My friend Patricia just told me about this amazing web library of drawings by Rini Templeton, who spent 20 years capturing in art form the struggles of grassroots activists in the United States, Mexico, and Central America. She called her bold black-and-white drawings "xerox art" because activists and organizers could copy them easily for use in their banners, signs, leaflets, newsletters, even T-shirts, whenever needed. She almost never signed a drawing (and she produced thoursands of them) and so while her style is widely recognized, her name is not. Rini died in Mexico in 1986. Her sister and supporters continue to make her art available, for free, through the web-library. Activists serving causes that Rini would have supported are invited to use her drawings freely in their leaflets, newsletters, banners, and picket signs or for similar non-commercial purposes. The images are neatly organized into categories by theme, and each image comes with a description explaining its content so you can better understand Rini's inspiration for each. The art itself (I imagine like Rini's life must have been) is bold, moving, sublime. Check it out.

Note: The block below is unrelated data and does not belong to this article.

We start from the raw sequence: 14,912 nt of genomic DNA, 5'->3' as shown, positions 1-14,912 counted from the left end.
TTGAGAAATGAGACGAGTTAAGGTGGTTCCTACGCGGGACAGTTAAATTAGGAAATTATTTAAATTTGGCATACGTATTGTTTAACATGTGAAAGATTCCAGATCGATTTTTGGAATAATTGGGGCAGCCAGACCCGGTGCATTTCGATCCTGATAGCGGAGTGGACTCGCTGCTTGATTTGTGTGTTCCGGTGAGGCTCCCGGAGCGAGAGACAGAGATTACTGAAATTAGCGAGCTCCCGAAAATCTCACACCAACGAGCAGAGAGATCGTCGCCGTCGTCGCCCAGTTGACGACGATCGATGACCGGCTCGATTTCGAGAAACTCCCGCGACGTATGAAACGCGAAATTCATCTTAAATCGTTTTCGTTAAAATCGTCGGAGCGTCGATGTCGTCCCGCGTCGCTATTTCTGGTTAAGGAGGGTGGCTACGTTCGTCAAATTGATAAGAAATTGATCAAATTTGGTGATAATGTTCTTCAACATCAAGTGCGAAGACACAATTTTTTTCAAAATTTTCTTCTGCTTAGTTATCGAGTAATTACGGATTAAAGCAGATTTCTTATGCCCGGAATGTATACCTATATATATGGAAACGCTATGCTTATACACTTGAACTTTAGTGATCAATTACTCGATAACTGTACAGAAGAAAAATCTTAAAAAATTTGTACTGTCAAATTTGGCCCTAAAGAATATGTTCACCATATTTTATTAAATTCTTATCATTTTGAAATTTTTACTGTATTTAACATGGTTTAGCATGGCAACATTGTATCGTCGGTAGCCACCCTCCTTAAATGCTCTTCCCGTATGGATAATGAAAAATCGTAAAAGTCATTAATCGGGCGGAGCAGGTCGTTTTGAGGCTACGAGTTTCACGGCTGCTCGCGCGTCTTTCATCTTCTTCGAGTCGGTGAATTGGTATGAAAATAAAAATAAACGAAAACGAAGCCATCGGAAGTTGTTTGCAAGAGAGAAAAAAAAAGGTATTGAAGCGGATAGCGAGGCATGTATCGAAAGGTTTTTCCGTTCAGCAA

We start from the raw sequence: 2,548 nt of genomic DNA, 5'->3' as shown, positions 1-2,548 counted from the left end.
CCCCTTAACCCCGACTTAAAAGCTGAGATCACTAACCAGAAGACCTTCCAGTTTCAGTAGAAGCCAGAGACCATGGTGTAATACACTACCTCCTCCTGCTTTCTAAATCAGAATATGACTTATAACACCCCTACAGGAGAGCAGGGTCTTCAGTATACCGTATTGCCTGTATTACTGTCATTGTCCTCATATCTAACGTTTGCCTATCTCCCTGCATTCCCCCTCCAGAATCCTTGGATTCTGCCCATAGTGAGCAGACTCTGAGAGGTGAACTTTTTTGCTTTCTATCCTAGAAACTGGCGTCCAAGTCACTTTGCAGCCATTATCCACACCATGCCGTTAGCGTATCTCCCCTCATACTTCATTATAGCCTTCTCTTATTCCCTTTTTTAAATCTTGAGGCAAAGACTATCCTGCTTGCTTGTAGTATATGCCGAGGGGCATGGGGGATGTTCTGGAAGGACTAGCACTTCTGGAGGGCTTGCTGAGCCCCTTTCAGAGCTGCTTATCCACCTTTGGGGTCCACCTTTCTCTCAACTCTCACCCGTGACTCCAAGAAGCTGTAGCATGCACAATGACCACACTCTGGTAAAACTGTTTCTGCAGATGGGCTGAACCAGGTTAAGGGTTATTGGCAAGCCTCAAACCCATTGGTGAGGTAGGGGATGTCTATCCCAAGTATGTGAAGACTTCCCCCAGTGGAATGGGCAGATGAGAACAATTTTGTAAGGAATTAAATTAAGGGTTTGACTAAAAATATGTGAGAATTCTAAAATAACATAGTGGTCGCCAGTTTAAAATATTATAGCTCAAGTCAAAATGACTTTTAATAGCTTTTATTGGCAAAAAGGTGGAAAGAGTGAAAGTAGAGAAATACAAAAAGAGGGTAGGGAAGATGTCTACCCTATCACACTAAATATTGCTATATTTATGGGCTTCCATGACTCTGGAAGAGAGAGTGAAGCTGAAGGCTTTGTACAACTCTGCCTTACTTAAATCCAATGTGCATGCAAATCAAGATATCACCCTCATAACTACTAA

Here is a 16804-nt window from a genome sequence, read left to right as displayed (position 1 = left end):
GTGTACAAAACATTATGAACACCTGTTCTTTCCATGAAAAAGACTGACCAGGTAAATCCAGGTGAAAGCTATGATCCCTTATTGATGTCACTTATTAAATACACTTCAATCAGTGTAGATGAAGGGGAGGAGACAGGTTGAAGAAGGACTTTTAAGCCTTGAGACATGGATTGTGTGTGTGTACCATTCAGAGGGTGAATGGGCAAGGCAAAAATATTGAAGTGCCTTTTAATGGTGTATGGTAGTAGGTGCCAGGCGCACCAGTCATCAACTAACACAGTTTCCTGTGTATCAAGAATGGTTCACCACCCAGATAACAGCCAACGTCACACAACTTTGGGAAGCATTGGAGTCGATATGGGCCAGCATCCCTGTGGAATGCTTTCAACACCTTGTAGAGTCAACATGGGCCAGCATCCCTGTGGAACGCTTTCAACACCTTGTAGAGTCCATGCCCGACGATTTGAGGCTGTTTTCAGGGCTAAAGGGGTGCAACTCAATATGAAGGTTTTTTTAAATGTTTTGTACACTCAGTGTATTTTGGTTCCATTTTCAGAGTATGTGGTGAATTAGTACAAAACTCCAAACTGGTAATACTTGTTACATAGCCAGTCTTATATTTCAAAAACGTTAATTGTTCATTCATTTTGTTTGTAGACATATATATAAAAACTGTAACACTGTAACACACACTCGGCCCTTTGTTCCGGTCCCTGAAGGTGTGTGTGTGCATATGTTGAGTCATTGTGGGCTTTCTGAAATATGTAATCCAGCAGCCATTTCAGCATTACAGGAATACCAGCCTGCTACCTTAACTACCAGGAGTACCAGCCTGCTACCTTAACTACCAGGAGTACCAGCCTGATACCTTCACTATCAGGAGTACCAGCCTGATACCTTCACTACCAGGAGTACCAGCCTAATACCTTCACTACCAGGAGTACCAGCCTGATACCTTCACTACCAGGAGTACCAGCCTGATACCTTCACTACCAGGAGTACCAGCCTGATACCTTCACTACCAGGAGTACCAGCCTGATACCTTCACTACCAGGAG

Here's a little bit of Rini's biography (from the website):